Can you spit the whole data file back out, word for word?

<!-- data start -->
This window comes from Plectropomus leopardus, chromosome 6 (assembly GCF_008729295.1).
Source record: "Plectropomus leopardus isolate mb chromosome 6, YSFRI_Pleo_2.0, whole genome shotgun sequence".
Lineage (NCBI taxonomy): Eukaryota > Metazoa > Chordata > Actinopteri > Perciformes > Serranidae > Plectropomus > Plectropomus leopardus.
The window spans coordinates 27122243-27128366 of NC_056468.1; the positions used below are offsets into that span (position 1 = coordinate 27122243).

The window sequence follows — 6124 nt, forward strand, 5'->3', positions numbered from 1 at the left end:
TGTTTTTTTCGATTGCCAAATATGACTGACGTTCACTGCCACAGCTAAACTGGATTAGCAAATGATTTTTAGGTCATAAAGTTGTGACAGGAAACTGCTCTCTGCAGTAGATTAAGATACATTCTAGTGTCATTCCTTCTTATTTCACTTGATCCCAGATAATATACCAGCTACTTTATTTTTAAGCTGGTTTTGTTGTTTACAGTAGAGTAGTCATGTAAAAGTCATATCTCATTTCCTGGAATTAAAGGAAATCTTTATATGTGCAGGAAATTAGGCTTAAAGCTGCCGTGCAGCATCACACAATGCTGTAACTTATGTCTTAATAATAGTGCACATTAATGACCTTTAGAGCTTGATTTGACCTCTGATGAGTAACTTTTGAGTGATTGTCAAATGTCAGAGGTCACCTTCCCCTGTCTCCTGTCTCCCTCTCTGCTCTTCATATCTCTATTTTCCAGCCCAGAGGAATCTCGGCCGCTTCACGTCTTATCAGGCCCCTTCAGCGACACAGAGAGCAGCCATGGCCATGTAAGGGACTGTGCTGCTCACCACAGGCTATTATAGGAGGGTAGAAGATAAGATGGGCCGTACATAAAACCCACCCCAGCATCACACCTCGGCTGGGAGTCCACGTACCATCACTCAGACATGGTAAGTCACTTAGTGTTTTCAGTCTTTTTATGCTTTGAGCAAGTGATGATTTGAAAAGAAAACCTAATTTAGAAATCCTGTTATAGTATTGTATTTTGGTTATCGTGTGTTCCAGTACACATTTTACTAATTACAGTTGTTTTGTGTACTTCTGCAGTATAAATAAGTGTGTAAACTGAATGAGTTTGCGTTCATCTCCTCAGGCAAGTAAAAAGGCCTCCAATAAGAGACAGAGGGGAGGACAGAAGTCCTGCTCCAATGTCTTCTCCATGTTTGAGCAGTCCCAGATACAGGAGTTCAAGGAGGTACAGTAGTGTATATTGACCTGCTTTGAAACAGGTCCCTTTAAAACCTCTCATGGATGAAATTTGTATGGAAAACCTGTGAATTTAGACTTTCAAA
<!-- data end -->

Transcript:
This window comes from Plectropomus leopardus, chromosome 6 (assembly GCF_008729295.1).
Source record: "Plectropomus leopardus isolate mb chromosome 6, YSFRI_Pleo_2.0, whole genome shotgun sequence".
Lineage (NCBI taxonomy): Eukaryota > Metazoa > Chordata > Actinopteri > Perciformes > Serranidae > Plectropomus > Plectropomus leopardus.
The window spans coordinates 27122243-27128366 of NC_056468.1; the positions used below are offsets into that span (position 1 = coordinate 27122243).

The window sequence follows — 6124 nt, forward strand, 5'->3', positions numbered from 1 at the left end:
TGTTTTTTTCGATTGCCAAATATGACTGACGTTCACTGCCACAGCTAAACTGGATTAGCAAATGATTTTTAGGTCATAAAGTTGTGACAGGAAACTGCTCTCTGCAGTAGATTAAGATACATTCTAGTGTCATTCCTTCTTATTTCACTTGATCCCAGATAATATACCAGCTACTTTATTTTTAAGCTGGTTTTGTTGTTTACAGTAGAGTAGTCATGTAAAAGTCATATCTCATTTCCTGGAATTAAAGGAAATCTTTATATGTGCAGGAAATTAGGCTTAAAGCTGCCGTGCAGCATCACACAATGCTGTAACTTATGTCTTAATAATAGTGCACATTAATGACCTTTAGAGCTTGATTTGACCTCTGATGAGTAACTTTTGAGTGATTGTCAAATGTCAGAGGTCACCTTCCCCTGTCTCCTGTCTCCCTCTCTGCTCTTCATATCTCTATTTTCCAGCCCAGAGGAATCTCGGCCGCTTCACGTCTTATCAGGCCCCTTCAGCGACACAGAGAGCAGCCATGGCCATGTAAGGGACTGTGCTGCTCACCACAGGCTATTATAGGAGGGTAGAAGATAAGATGGGCCGTACATAAAACCCACCCCAGCATCACACCTCGGCTGGGAGTCCACGTACCATCACTCAGACATGGTAAGTCACTTAGTGTTTTCAGTCTTTTTATGCTTTGAGCAAGTGATGATTTGAAAAGAAAACCTAATTTAGAAATCCTGTTATAGTATTGTATTTTGGTTATCGTGTGTTCCAGTACACATTTTACTAATTACAGTTGTTTTGTGTACTTCTGCAGTATAAATAAGTGTGTAAACTGAATGAGTTTGCGTTCATCTCCTCAGGCAAGTAAAAAGGCCTCCAATAAGAGACAGAGGGGAGGACAGAAGTCCTGCTCCAATGTCTTCTCCATGTTTGAGCAGTCCCAGATACAGGAGTTCAAGGAGGTACAGTAGTGTATATTGACCTGCTTTGAAACAGGTCCCTTTAAAACCTCTCATGGATGAAATTTGTATGGAAAACCTGTGAATTTAGACTTTCAAA